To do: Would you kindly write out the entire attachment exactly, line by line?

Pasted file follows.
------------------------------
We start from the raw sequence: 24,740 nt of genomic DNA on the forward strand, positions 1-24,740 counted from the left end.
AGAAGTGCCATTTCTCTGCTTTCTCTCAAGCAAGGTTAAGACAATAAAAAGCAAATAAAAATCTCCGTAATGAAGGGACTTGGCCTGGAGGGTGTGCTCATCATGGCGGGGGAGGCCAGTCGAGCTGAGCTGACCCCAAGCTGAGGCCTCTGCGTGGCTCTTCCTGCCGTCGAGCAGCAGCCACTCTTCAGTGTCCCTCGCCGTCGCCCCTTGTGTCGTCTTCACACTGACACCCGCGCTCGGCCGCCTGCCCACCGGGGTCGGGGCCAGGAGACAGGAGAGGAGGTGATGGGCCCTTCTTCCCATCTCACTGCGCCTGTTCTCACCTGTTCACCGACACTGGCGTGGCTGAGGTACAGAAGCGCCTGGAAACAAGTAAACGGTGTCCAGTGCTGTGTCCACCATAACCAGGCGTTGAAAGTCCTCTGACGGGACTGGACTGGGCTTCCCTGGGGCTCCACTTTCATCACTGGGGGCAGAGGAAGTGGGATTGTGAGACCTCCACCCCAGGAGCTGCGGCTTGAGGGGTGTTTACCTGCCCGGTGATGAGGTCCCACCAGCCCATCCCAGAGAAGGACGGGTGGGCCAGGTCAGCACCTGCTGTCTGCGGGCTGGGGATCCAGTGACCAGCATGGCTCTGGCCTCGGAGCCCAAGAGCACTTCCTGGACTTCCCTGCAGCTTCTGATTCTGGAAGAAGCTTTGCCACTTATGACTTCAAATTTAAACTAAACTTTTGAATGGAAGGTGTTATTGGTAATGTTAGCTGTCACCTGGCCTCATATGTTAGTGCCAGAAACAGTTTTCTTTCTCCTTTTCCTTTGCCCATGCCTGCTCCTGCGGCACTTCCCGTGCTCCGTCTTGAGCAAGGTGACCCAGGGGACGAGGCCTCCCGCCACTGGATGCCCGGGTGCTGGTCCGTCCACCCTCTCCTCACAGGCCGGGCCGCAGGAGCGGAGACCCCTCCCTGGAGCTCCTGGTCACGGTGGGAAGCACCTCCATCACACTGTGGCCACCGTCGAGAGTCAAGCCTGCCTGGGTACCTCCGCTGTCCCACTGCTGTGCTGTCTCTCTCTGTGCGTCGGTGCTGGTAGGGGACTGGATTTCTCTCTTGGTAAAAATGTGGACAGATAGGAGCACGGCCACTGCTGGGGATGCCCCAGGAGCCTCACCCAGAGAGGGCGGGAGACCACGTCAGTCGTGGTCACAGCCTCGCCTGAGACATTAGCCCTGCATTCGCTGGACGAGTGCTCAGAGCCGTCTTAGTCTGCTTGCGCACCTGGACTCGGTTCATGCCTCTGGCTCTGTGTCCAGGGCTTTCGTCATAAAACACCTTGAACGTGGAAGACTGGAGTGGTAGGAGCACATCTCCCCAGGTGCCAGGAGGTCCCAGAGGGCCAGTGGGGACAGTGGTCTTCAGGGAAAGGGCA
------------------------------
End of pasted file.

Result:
We start from the raw sequence: 24,740 nt of genomic DNA on the forward strand, positions 1-24,740 counted from the left end.
AGAAGTGCCATTTCTCTGCTTTCTCTCAAGCAAGGTTAAGACAATAAAAAGCAAATAAAAATCTCCGTAATGAAGGGACTTGGCCTGGAGGGTGTGCTCATCATGGCGGGGGAGGCCAGTCGAGCTGAGCTGACCCCAAGCTGAGGCCTCTGCGTGGCTCTTCCTGCCGTCGAGCAGCAGCCACTCTTCAGTGTCCCTCGCCGTCGCCCCTTGTGTCGTCTTCACACTGACACCCGCGCTCGGCCGCCTGCCCACCGGGGTCGGGGCCAGGAGACAGGAGAGGAGGTGATGGGCCCTTCTTCCCATCTCACTGCGCCTGTTCTCACCTGTTCACCGACACTGGCGTGGCTGAGGTACAGAAGCGCCTGGAAACAAGTAAACGGTGTCCAGTGCTGTGTCCACCATAACCAGGCGTTGAAAGTCCTCTGACGGGACTGGACTGGGCTTCCCTGGGGCTCCACTTTCATCACTGGGGGCAGAGGAAGTGGGATTGTGAGACCTCCACCCCAGGAGCTGCGGCTTGAGGGGTGTTTACCTGCCCGGTGATGAGGTCCCACCAGCCCATCCCAGAGAAGGACGGGTGGGCCAGGTCAGCACCTGCTGTCTGCGGGCTGGGGATCCAGTGACCAGCATGGCTCTGGCCTCGGAGCCCAAGAGCACTTCCTGGACTTCCCTGCAGCTTCTGATTCTGGAAGAAGCTTTGCCACTTATGACTTCAAATTTAAACTAAACTTTTGAATGGAAGGTGTTATTGGTAATGTTAGCTGTCACCTGGCCTCATATGTTAGTGCCAGAAACAGTTTTCTTTCTCCTTTTCCTTTGCCCATGCCTGCTCCTGCGGCACTTCCCGTGCTCCGTCTTGAGCAAGGTGACCCAGGGGACGAGGCCTCCCGCCACTGGATGCCCGGGTGCTGGTCCGTCCACCCTCTCCTCACAGGCCGGGCCGCAGGAGCGGAGACCCCTCCCTGGAGCTCCTGGTCACGGTGGGAAGCACCTCCATCACACTGTGGCCACCGTCGAGAGTCAAGCCTGCCTGGGTACCTCCGCTGTCCCACTGCTGTGCTGTCTCTCTCTGTGCGTCGGTGCTGGTAGGGGACTGGATTTCTCTCTTGGTAAAAATGTGGACAGATAGGAGCACGGCCACTGCTGGGGATGCCCCAGGAGCCTCACCCAGAGAGGGCGGGAGACCACGTCAGTCGTGGTCACAGCCTCGCCTGAGACATTAGCCCTGCATTCGCTGGACGAGTGCTCAGAGCCGTCTTAGTCTGCTTGCGCACCTGGACTCGGTTCATGCCTCTGGCTCTGTGTCCAGGGCTTTCGTCATAAAACACCTTGAACGTGGAAGACTGGAGTGGTAGGAGCACATCTCCCCAGGTGCCAGGAGGTCCCAGAGGGCCAGTGGGGACAGTGGTCTTCAGGGAAAGGGCA